Although I’m an inveterate overseas traveler, sometimes I just like to explore my own backyard. The United States is rich in culture, benefitting from its mélange of immigrants and their traditions. Thankfully, the U.S. has a range of cities that will feed my wanderlust and make me feel like I’ve actually headed to Europe.
1. Pella, Iowa
For a “touch of Dutch in the Midwest,” you’ll want to visit Pella, Iowa. Dutch settlers seeking religious freedom founded Pella in 1847, naming the town after a biblical city of refuge.
You can learn about the Dutch lifestyle in the Pella Historical Village with its 21 historical buildings that include a blacksmith shop and a wooden shoemaker. Dutch design is also visible in structures like Vermeer Mill, the tallest working grain windmill in the U.S., and Molengracht Plaza with its canal-like waterway and working drawbridge surrounded by Dutch-inspired architecture. The Klokkenspel carillon clock has moving figurines that portray stages of Pella’s history.
Want more Dutch whimsy? Sunken Gardens Park features a decorative windmill and a pond shaped like a wooden shoe. Refresh at Jaarsma Bakery with banketletters, S-shaped treats filled with almond paste. Dutch street foods like poffertjes (tiny pancakes), bologna on a stick, oliebollen (cinnamon-raisin dumplings), and stroopwafels can be had at Dutch Fix.
2. Holland, Michigan
Also founded by Dutch religious separatists in 1847, Holland, Michigan, visually conveys its roots with the DeZwaan Windmill, an authentic working Dutch windmill, and Dutch-inspired architecture and design.
Plan for May’s Tulip Time festival, reminiscent of the acclaimed Keukehofen gardens blooming in Lisse. It’s marked by parades, costumed participants, culinary treats, and Dutch shops.
For authentic bites, DeBoeur Bakkerij Restaurant offers baked goods or heartier Dutch dishes like beef croquettes or saucizenbroodjes (sausage rolls). Residents will help you learn some Dutch and “Wooden Shoe Wisdom” with useful sayings like “A man without a wife walks with but one klomp (wooden shoe).”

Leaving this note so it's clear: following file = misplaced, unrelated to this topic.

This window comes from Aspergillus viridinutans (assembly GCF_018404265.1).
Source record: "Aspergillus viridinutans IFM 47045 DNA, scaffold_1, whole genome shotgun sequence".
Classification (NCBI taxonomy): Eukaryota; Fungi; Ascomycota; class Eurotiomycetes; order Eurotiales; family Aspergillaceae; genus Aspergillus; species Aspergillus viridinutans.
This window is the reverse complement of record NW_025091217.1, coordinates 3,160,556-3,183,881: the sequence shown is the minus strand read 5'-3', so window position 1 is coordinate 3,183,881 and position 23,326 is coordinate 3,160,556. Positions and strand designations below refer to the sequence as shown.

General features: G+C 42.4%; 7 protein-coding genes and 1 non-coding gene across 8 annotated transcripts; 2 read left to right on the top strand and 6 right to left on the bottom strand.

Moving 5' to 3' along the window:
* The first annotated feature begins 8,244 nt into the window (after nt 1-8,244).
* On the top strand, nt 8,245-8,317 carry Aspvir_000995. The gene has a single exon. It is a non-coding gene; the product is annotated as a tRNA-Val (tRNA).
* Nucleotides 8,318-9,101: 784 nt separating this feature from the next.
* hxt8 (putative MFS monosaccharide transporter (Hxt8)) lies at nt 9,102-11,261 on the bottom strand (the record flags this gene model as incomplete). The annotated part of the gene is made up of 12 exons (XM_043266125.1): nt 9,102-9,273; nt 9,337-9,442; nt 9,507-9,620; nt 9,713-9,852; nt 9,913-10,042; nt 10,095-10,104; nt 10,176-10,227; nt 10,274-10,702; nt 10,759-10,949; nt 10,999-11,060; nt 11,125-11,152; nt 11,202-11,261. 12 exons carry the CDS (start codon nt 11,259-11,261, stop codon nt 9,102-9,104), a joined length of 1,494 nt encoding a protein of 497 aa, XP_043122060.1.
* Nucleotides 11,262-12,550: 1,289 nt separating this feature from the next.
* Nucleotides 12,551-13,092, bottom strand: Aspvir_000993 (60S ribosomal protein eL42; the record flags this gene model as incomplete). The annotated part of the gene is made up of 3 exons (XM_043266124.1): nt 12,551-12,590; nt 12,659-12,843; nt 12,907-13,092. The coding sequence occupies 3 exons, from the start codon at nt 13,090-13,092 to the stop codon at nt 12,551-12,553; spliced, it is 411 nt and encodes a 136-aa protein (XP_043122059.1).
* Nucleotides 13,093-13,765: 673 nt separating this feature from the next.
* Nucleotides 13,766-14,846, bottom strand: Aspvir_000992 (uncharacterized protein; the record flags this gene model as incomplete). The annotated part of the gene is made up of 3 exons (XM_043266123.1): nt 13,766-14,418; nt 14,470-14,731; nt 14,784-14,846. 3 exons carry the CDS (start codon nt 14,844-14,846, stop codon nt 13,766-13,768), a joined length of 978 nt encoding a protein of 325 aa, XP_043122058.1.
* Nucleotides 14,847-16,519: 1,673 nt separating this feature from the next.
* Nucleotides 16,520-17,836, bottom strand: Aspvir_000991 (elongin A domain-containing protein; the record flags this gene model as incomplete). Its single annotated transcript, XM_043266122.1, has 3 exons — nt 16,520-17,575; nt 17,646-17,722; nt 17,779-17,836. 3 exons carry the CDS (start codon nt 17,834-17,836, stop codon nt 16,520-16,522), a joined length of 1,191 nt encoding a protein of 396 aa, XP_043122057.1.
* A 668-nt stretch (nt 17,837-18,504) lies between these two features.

3. Lindsborg, Kansas
For all things Swedish, plan a trip to Lindsborg, founded in 1869 by a group of immigrants desiring a community rich in Swedish culture, education, religion, business, and farming.
Affectionately known as “Little Sweden USA,” Lindsborg honors its heritage with the autumn Svensk Hyllningsfest celebration and the winter St. Lucia Festival. To prepare for the December celebration, visit The Ivory Thimble for a custom-tailored Swedish costume. Overnight at the charmingly named Dröm Sött (Sweet Dreams Inn) and enjoy a traditional breakfast smörgåsbord. Or indulge with an ostakaka (Swedish cheesecake) from the bakery at White’s Foodliner and a Swedish Mörkrost coffee at the Blacksmith Coffee Shop and Roastery in a renovated blacksmith shop.
A symbol of colorful Swedish handicraft, tail-free Dala horse installations are found throughout the city. You can buy your own hand-carved, painted version at Hemslöjd, “the Dala Horse factory,” for one of Sweden’s most popular souvenirs.
4. Solvang, California
Solvang, “The Danish Capital America,” feels like a touch of Copenhagen brought stateside. Founded in 1911 by Danish Americans wishing to keep Danish traditions alive, the city is filled with gingerbread and half-timber architecture, windmills, and shops selling Danish goods. The Elverhøj Museum of History & Art will teach you about the Danish-American immigrant experience.
Need more proof that this is Denmark in the U.S.? A bronze replica of The Little Mermaid statue sits in Denmarket Square, and the tiny but reverential Hans Christian Andersen Museum is a true gem.